A few years ago, Chani and I spent some time vacationing on Cape Cod. During one of those days we took a ferry to Martha’s Vineyard where we rented some bikes to pedal along a beautiful trail that ran alongside the bay. As we proceeded we enjoyed the scenic panorama all along the way. A few times way we stopped to rest, take a breather, and take a picture or two. Each time Chani asked me if we could meander around the area and enjoy the views in the serene setting. But I was set on getting to the end of the trail in the village of Eatontown. I was sure the sight at the end of the trail was most breathtaking of all and would be worth the extra exertion to get there.
When we got to Eatontown we were quite disappointed. It was indeed a peaceful and pleasant town bordering the water. But it was nothing like the idyllic vacant path we had just traversed. There were stores, restaurants, cars, and regular pedestrian traffic, as in any town. I had foolishly forged on to complete the path, but in doing so I had forfeited the enjoyment we could have had if I would have allowed myself to enjoy the moment.
Isn’t that the story of our lives? Aren’t we always thinking that just around the next bend is the key to happiness?
Someone once noted that people often rationalize that at the next stage of life they will be able to appreciate what they have. A child feels constrained and thinks his adolescent years will grant him maturity and identity. The adolescent pines for early adulthood when he will have free reign over a car, set his own guidelines and live a blissful, self-regulated life. The young adult who is dating and/or trying to make a living is certain that as soon as he/she finds a spouse and a good job life will be set. Then children come along with all the challenges of child-rearing along with its tremendous responsibilities. The parents are sure that as soon as the children are married and self-sufficient, they will be able to retire and enjoy their golden years. When those years finally arrive, even if one is blessed with self-sufficient children who have families of their own, he/she cannot help but wonder where life has gone, and what has become of the wonderful memories of years gone by. “Why didn’t I appreciate it then?!”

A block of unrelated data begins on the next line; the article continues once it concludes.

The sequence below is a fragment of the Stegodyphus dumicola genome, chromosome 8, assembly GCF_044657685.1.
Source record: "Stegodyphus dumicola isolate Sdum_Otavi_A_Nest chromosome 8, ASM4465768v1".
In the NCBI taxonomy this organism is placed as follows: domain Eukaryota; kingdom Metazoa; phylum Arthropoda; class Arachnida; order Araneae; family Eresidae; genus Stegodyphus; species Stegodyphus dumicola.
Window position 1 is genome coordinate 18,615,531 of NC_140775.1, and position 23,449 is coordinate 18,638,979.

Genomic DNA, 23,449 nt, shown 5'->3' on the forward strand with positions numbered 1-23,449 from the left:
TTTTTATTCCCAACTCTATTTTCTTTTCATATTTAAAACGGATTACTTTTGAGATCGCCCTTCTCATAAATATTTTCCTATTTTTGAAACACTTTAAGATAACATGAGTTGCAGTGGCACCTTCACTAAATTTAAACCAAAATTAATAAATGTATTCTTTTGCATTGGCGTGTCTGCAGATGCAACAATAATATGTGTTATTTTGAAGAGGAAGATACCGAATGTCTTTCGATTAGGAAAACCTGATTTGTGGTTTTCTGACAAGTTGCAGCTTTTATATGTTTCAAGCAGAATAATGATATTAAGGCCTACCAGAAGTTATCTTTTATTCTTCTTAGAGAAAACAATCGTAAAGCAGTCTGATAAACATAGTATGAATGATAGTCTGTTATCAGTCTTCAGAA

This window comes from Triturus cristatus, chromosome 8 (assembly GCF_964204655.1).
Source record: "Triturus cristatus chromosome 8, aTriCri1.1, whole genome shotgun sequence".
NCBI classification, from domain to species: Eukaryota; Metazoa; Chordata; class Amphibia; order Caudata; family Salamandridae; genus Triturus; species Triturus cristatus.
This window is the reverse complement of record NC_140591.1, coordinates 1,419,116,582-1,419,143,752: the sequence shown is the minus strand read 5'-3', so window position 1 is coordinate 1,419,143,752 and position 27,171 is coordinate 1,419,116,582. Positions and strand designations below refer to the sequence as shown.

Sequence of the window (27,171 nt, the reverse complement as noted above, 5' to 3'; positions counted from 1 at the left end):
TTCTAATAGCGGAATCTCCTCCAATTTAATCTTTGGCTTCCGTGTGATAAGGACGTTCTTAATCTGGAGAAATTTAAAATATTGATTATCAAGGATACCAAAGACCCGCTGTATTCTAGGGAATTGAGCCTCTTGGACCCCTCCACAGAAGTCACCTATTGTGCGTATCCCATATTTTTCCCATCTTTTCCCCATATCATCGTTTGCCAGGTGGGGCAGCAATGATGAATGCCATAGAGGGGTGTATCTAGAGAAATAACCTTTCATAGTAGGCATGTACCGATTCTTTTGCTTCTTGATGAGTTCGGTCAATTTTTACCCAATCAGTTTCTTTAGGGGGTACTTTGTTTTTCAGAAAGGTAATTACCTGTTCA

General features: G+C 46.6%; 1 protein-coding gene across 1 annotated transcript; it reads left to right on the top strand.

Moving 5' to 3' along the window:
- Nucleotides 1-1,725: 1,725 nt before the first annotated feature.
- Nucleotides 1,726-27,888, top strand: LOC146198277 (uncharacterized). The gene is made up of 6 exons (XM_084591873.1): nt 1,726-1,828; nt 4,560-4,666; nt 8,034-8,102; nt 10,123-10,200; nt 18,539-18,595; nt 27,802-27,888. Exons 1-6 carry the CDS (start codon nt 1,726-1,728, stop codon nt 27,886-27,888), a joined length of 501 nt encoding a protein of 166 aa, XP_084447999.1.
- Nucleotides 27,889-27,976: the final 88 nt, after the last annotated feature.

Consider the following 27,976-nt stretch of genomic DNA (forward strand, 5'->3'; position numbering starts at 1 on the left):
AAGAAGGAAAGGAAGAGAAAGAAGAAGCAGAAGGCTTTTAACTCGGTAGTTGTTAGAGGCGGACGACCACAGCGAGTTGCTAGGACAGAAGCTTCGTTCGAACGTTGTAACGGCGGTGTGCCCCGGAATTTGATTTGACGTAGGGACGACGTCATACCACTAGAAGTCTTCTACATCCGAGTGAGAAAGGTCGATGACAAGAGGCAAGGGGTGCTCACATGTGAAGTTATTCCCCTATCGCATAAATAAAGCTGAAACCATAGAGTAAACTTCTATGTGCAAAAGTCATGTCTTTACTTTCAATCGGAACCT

When Hurricane Sandy walloped us a few years ago, it was very challenging. During such trying moments one can only focus on one day at a time. No one knows when power will go back on, whether businesses and schools will open tomorrow, or whether the gas crisis will finally resolve itself. Even an imminent landmark presidential election with massive ramifications which riveted the attention of the nation for months, was temporarily put on hold as people focused on survival and basic needs.
The refrain expressed repeatedly was “we lost a lot but thank G-d we are all safe.” The moments when people heroically rise to the occasion, appreciate what they have, and live in the moment also linger for a long time.
Surely we do not want such tragedies to ever strike us. But if somehow we can hold onto that appreciation for the moment we would live more enriched and happier lives.
A few years ago, our community lost a mentor who taught us this lesson by example. Howard Israel a’h, was a dear friend, who seemed to have a perpetual smile etched on his face. At his funeral his wife Susan remarked that she remembers only 4 times (!) during 31 years of marriage when she saw Howard become angry. And each time he calmed down relatively quickly and it was over. Another son noted that he had never seen his father get angry - ever!
Even during his last two years while he was ill and feeble he never lost his drive and zest for life. No matter how physically drained he was from treatments and surgeries, when asked how he was his answer was always the same – ‘fantastic’! He was never willing to capitulate. Shortly after completing brain surgery this summer, the day he was discharged from the hospital he walked in to shul for Mincha with that omnipresent smile on his face, to the shock of the kehilla.
We will miss him not only as a beloved neighbor and friend, but also as one who taught us not only how to count our days, but also how to make our days count by appreciating all of the blessings of life, including life itself.
By Rabbi Dani Staum
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